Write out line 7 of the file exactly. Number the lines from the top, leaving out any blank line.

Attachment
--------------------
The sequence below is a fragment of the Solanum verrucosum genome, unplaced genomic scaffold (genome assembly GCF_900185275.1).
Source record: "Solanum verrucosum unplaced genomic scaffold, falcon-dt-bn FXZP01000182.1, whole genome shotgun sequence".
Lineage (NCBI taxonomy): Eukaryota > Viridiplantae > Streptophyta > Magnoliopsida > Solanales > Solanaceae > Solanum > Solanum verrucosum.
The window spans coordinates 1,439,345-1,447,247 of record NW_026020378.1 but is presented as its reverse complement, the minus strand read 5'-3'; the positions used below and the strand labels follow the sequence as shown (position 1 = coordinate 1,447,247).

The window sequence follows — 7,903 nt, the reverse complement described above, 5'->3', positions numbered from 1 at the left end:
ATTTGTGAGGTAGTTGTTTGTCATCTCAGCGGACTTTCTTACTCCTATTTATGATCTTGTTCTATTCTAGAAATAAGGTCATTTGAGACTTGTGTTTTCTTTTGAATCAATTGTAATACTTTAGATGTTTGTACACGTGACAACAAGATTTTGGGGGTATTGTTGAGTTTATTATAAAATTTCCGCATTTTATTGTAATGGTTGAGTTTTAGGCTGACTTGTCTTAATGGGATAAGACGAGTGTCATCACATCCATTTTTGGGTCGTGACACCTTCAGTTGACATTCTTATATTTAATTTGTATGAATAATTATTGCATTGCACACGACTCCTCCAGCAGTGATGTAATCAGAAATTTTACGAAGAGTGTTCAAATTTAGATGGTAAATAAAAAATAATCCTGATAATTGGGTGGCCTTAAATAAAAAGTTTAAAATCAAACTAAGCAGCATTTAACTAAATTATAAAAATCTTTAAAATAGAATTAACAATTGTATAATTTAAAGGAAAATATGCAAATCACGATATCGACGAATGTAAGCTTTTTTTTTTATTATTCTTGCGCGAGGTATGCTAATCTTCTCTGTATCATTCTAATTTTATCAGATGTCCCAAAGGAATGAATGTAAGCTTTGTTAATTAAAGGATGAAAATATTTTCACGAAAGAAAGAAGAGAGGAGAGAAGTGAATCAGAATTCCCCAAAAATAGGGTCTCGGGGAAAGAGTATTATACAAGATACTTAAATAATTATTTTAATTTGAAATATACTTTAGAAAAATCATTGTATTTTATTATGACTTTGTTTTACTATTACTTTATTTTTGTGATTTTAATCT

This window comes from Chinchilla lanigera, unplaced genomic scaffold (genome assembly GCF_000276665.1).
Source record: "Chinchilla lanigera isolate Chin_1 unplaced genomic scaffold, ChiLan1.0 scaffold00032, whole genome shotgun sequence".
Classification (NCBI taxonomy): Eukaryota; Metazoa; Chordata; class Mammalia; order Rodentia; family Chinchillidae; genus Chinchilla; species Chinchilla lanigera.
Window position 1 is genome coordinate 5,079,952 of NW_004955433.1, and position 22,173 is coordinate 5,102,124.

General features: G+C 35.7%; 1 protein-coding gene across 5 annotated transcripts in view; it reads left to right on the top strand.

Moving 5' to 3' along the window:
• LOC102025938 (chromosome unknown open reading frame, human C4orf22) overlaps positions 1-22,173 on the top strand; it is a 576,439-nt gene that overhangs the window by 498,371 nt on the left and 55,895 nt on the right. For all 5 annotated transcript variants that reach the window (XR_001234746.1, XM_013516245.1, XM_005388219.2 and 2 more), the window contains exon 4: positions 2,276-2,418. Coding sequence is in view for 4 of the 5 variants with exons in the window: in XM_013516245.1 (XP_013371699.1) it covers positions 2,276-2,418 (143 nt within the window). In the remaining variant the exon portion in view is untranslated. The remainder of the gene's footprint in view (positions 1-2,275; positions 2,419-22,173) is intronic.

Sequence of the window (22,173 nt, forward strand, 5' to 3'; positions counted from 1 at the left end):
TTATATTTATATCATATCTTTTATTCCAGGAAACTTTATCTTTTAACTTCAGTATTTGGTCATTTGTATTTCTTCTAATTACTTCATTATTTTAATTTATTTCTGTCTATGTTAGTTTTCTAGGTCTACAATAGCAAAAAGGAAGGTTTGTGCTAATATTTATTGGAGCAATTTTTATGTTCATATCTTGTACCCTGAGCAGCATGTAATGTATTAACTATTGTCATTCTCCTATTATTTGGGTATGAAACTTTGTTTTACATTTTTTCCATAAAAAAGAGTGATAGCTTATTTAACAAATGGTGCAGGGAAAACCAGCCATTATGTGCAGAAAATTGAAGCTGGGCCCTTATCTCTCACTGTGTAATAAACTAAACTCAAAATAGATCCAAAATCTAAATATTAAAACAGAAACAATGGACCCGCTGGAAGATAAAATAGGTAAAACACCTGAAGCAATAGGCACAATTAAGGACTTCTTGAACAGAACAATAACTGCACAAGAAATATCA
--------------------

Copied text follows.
This window comes from Chinchilla lanigera, unplaced genomic scaffold (genome assembly GCF_000276665.1).